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    Old Catholic Cemetery

    by german_eagle Updated Sep 15, 2013

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    Saxony is a mostly protestant state, but after Elector Duke August the Strong converted to Catholizism to become King of Poland, and his first-born son married Hapsburg's princess Maria Josepha, the court attracted many catholics, too. Thus it was a must to have a catholic cemetery. Upon the Elector Duke's decree the first one was opened in 1720. From 1738 on any catholic human in Saxony could be buried there.

    The gate house (pic 1) is from 1742, the small chapel (pic 2) in the centre is from 1842. In the years 1914-17 the chapel was reconstructed and the crucifixion group from Balthasar Permoser's (Zwinger!) grave, created by the sculptor himself, was moved to the apse (pic 3). The cemetery is a picture book for fans of Baroque and classicistic sculptures. And also for history lovers - many famous people were buried here: Permoser aside, there are the graves of General field marschall Johann Georg Chevalier de Saxe, son of August the Strong; J. A. Dreissig, court organist; Jan Dismas Zelenka, composer; C. W. Friedrich von Schlegel, Historian, philosopher and writer; Joseph Tichatscheck, tenor who created the roles of Rienzi and Tannhäuser; Carl Maria von Weber, composer, Gerhard von Kügelgen, painter and professor at the Academy of Fine Arts ... and so on.

    The mostly beautiful, elaborate gravestones are often works of excellent sculptors/artists, like Balthasar Permoser, Gottfried Semper, Franz Pettrich, Ernst Rietschel, Caspar David Friedrich.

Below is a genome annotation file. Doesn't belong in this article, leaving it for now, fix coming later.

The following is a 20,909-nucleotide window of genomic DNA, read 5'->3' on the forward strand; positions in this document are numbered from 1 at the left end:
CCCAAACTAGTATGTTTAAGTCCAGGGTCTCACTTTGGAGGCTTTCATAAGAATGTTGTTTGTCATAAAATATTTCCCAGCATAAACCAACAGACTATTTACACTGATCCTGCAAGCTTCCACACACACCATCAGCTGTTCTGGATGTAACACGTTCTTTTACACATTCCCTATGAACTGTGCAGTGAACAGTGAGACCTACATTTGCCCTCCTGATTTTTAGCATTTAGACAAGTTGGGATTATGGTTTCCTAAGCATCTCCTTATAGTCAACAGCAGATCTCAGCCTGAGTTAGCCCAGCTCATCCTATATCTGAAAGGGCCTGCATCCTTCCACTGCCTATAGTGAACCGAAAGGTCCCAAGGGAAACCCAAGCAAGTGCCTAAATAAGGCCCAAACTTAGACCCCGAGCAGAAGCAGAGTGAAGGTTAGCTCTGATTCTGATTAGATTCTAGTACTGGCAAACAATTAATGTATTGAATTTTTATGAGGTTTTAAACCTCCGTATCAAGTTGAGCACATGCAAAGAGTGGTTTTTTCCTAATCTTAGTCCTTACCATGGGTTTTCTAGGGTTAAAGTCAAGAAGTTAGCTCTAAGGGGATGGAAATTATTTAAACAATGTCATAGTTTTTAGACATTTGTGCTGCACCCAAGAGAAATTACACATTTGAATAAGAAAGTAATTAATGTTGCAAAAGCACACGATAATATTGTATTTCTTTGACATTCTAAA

Location: Friedrichstraße 54, across the street from Palais Brühl-Marcolini, nowadays hospital Dresden-Friedrichstadt. Tram #10, stop Krankenhaus Friedrichstadt.

    Continue your Friedrichstadt walk here.

    Carl Maria von Weber's grave
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    Matthäus church and cemetery

    by german_eagle Updated Sep 15, 2013

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    The parish church of the Friedrichstadt district was built 1728-32 according to plans of Matthäus Daniel Pöppelmann, the famous architect who also built the Zwinger. Unfortunately it was severely damaged in the bombing in 1945 and only the exterior was somewhat close to the original restored (1974-78). Inside it is totally modern (read: plain) and not really interesting. The architect Pöppelmann is buried in his family's burial vault under the church.

    The cemetery, located around the parish church, is a bit older than the church itself. It is nicely landscaped and has beautiful old gravestones, mostly made of sandstone, many of them prior to 1875.

    Location: Friedrichstraße 43, close to the port and the landmark Bienert's mill. Tram #10, stop Krankenhaus Friedrichstadt or Vorwerkstraße.

    Continue your Friedrichstadt walk here.

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    MESSE Dresden

    by german_eagle Updated Sep 15, 2013

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    The largest part of the former municipal slaughterhouse is now occupied by the MESSE Dresden, where trade fairs, congresses, concerts and other events take place. Even if you're not attending one of those events the area is still worth a visit - at least for people who are interested in history and architecture.

    The slaughterhouse complex was built 1906-10 in the northern area of the Friedrichstadt district, in a bend of the Elbe river valley. The ground had been raised by the excavated material from the port construction some years earlier for flood protection. The city's master architect, Hans Erlwein, designed a picturesque complex of 68 buildings, forming a sort of settlement in rural ambience. It was one of the most modern slaughterhouses in Europe, with perfect infrastructure from railway station, halls for livestock, (refrigerated) warehouses, power plant, the actual slaughterhouses, shops, apartments for the employees, hotel, restaurants, shops ...